Baker received his second Pulitzer Prize in 1983 for his autobiography, Growing Up (1983). With a moving mix of humor and sadness, Baker insightfully recounts the struggles he and his mother endured in depression-era Virginia, New Jersey, and Baltimore after his father passed away. The book’s greatest achievement is Baker’s portrayal of his mother, a driven woman haunted by poverty and dreams of her son’s success. “I would make something of myself,” he wrote, “and if I lacked the grit to do it, well then she would make me make something of myself.” Mary Lee Settle of the Los Angeles Times Book Review called Growing Up “a wondrous book, funny, sad, and strong. . .(with scenes) “as funny and touching as Mark Twain’s.” Jonathan Yardley of Washington Post Book World declared that “Baker has accomplished the memoirists’s task: to find shape and meaning in his own life, and to make it interesting and pertinent to the reader. In lovely, haunting prose, he has told a story that is deeply in the American grain.”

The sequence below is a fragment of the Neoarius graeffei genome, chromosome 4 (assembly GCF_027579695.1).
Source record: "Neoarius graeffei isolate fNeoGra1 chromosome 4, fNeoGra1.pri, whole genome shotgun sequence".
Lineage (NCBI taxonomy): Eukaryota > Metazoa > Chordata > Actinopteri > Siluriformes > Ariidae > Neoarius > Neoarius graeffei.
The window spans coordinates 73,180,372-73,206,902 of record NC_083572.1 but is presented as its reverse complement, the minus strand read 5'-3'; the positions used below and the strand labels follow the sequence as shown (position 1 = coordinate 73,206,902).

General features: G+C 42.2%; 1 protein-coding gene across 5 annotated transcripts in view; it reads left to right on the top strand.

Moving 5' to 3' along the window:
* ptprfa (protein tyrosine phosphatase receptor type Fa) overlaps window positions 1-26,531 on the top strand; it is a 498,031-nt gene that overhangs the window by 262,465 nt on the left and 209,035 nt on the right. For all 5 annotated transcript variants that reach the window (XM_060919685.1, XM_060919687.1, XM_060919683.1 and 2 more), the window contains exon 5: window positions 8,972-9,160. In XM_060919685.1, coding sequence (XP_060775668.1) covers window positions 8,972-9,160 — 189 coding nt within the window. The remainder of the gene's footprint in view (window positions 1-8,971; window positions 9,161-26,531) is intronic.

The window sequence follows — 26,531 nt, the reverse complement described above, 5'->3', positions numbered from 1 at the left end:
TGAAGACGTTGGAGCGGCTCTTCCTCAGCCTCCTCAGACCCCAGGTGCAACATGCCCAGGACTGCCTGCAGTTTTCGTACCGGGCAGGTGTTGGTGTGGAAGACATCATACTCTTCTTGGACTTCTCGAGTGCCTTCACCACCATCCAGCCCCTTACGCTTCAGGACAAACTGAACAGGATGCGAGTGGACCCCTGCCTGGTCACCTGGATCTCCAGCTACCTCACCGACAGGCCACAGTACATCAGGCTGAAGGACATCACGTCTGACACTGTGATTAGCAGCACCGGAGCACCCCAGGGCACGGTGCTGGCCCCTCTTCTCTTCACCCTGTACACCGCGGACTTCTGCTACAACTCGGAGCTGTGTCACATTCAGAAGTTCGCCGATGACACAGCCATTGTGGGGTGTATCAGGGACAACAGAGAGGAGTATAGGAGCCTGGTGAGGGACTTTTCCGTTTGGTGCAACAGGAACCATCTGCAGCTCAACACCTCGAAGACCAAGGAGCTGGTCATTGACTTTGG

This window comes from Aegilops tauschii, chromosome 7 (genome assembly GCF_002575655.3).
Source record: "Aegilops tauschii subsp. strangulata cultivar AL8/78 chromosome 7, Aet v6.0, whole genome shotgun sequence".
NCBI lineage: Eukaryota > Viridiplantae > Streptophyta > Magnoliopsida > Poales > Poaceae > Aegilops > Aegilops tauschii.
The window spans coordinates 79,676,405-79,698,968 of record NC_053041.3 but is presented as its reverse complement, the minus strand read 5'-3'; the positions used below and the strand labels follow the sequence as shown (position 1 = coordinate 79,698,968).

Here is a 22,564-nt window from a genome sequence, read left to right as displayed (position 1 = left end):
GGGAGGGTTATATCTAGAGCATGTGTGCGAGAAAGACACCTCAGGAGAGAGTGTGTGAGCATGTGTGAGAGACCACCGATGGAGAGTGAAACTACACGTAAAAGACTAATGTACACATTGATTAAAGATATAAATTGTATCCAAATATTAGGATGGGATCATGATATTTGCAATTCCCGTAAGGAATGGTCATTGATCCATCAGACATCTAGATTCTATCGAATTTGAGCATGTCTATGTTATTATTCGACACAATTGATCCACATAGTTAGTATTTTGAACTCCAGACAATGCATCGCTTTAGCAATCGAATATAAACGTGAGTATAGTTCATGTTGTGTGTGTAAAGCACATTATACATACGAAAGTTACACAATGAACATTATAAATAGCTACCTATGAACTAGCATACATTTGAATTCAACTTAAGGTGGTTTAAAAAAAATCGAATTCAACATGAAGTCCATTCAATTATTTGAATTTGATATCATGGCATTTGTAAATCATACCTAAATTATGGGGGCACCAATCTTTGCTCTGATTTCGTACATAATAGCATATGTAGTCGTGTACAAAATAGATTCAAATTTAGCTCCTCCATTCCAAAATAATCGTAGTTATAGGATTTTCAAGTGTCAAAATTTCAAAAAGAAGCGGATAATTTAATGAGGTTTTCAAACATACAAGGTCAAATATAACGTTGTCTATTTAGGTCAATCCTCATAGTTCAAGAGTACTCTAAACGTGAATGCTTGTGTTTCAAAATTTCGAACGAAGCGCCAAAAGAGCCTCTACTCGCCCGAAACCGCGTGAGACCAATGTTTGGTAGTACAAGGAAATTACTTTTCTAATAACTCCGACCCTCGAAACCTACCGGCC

In addition to his regular column and numerous books, Baker has also edited the anthologies, The Norton Book of Light Verse (1986) and Russell Baker’s Book of American Humor (1993). Since 1993, he has been the regular host of the PBS television series Masterpiece Theatre. Baker is a regular contributor to national periodicals such as The New York Times Magazine, Sports Illustrated, Saturday Evening Post, and McCalls. One of his columns, How to Hypnotize Yourself into Forgetting the Vietnam War, was dramatized and filmed by Eli Wallach for PBS.